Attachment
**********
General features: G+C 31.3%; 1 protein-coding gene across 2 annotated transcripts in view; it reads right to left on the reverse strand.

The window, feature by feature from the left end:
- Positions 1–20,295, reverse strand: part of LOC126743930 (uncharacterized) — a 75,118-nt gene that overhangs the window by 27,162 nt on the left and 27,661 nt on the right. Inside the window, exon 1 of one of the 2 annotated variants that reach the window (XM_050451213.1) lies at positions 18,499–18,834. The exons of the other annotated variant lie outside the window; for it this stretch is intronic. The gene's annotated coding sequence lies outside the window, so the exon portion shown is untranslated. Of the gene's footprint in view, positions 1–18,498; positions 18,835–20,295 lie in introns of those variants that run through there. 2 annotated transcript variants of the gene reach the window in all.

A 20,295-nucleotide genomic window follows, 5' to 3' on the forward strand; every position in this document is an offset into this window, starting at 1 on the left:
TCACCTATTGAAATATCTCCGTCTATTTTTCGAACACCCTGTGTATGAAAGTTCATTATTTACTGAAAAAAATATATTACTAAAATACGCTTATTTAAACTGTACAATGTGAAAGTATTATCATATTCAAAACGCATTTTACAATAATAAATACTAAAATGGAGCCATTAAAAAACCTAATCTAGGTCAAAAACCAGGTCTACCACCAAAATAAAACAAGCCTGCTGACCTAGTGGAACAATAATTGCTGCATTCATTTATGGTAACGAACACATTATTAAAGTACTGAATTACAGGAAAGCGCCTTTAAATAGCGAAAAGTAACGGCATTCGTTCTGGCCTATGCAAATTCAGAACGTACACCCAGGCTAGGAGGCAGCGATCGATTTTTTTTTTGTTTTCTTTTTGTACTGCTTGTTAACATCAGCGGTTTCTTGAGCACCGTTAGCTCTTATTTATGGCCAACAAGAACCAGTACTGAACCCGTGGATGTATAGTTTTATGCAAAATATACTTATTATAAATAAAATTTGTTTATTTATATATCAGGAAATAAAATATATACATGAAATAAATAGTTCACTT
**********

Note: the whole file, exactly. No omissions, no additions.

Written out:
General features: G+C 31.3%; 1 protein-coding gene across 2 annotated transcripts in view; it reads right to left on the reverse strand.

The window, feature by feature from the left end:
- Positions 1–20,295, reverse strand: part of LOC126743930 (uncharacterized) — a 75,118-nt gene that overhangs the window by 27,162 nt on the left and 27,661 nt on the right. Inside the window, exon 1 of one of the 2 annotated variants that reach the window (XM_050451213.1) lies at positions 18,499–18,834. The exons of the other annotated variant lie outside the window; for it this stretch is intronic. The gene's annotated coding sequence lies outside the window, so the exon portion shown is untranslated. Of the gene's footprint in view, positions 1–18,498; positions 18,835–20,295 lie in introns of those variants that run through there. 2 annotated transcript variants of the gene reach the window in all.

A 20,295-nucleotide genomic window follows, 5' to 3' on the forward strand; every position in this document is an offset into this window, starting at 1 on the left:
TCACCTATTGAAATATCTCCGTCTATTTTTCGAACACCCTGTGTATGAAAGTTCATTATTTACTGAAAAAAATATATTACTAAAATACGCTTATTTAAACTGTACAATGTGAAAGTATTATCATATTCAAAACGCATTTTACAATAATAAATACTAAAATGGAGCCATTAAAAAACCTAATCTAGGTCAAAAACCAGGTCTACCACCAAAATAAAACAAGCCTGCTGACCTAGTGGAACAATAATTGCTGCATTCATTTATGGTAACGAACACATTATTAAAGTACTGAATTACAGGAAAGCGCCTTTAAATAGCGAAAAGTAACGGCATTCGTTCTGGCCTATGCAAATTCAGAACGTACACCCAGGCTAGGAGGCAGCGATCGATTTTTTTTTTGTTTTCTTTTTGTACTGCTTGTTAACATCAGCGGTTTCTTGAGCACCGTTAGCTCTTATTTATGGCCAACAAGAACCAGTACTGAACCCGTGGATGTATAGTTTTATGCAAAATATACTTATTATAAATAAAATTTGTTTATTTATATATCAGGAAATAAAATATATACATGAAATAAATAGTTCACTT